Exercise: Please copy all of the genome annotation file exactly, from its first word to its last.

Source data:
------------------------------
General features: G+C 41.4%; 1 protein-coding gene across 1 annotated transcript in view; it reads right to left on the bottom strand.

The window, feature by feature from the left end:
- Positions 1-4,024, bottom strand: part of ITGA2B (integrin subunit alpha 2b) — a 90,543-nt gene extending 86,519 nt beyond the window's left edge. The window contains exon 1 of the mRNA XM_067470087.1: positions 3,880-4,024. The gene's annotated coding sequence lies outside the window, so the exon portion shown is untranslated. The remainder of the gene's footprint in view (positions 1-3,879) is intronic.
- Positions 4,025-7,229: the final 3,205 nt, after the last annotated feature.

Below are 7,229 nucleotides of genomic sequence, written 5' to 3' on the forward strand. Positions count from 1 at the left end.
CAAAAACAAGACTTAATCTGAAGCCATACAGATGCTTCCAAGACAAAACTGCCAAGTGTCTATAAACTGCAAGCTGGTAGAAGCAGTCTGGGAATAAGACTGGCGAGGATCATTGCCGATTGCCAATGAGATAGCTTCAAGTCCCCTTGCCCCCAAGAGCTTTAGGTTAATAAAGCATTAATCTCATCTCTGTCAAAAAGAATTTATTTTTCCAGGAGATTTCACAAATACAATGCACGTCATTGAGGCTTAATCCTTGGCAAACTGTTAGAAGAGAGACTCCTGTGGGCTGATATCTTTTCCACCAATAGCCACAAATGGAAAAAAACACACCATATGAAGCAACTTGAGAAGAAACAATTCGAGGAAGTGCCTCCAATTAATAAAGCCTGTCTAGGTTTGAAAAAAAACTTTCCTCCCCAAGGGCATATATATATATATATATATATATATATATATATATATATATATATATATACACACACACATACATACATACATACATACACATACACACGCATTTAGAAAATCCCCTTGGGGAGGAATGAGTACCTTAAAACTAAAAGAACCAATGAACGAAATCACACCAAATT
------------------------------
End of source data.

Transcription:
General features: G+C 41.4%; 1 protein-coding gene across 1 annotated transcript in view; it reads right to left on the bottom strand.

The window, feature by feature from the left end:
- Positions 1-4,024, bottom strand: part of ITGA2B (integrin subunit alpha 2b) — a 90,543-nt gene extending 86,519 nt beyond the window's left edge. The window contains exon 1 of the mRNA XM_067470087.1: positions 3,880-4,024. The gene's annotated coding sequence lies outside the window, so the exon portion shown is untranslated. The remainder of the gene's footprint in view (positions 1-3,879) is intronic.
- Positions 4,025-7,229: the final 3,205 nt, after the last annotated feature.

Below are 7,229 nucleotides of genomic sequence, written 5' to 3' on the forward strand. Positions count from 1 at the left end.
CAAAAACAAGACTTAATCTGAAGCCATACAGATGCTTCCAAGACAAAACTGCCAAGTGTCTATAAACTGCAAGCTGGTAGAAGCAGTCTGGGAATAAGACTGGCGAGGATCATTGCCGATTGCCAATGAGATAGCTTCAAGTCCCCTTGCCCCCAAGAGCTTTAGGTTAATAAAGCATTAATCTCATCTCTGTCAAAAAGAATTTATTTTTCCAGGAGATTTCACAAATACAATGCACGTCATTGAGGCTTAATCCTTGGCAAACTGTTAGAAGAGAGACTCCTGTGGGCTGATATCTTTTCCACCAATAGCCACAAATGGAAAAAAACACACCATATGAAGCAACTTGAGAAGAAACAATTCGAGGAAGTGCCTCCAATTAATAAAGCCTGTCTAGGTTTGAAAAAAAACTTTCCTCCCCAAGGGCATATATATATATATATATATATATATATATATATATATATATATATATATACACACACACATACATACATACATACATACACATACACACGCATTTAGAAAATCCCCTTGGGGAGGAATGAGTACCTTAAAACTAAAAGAACCAATGAACGAAATCACACCAAATT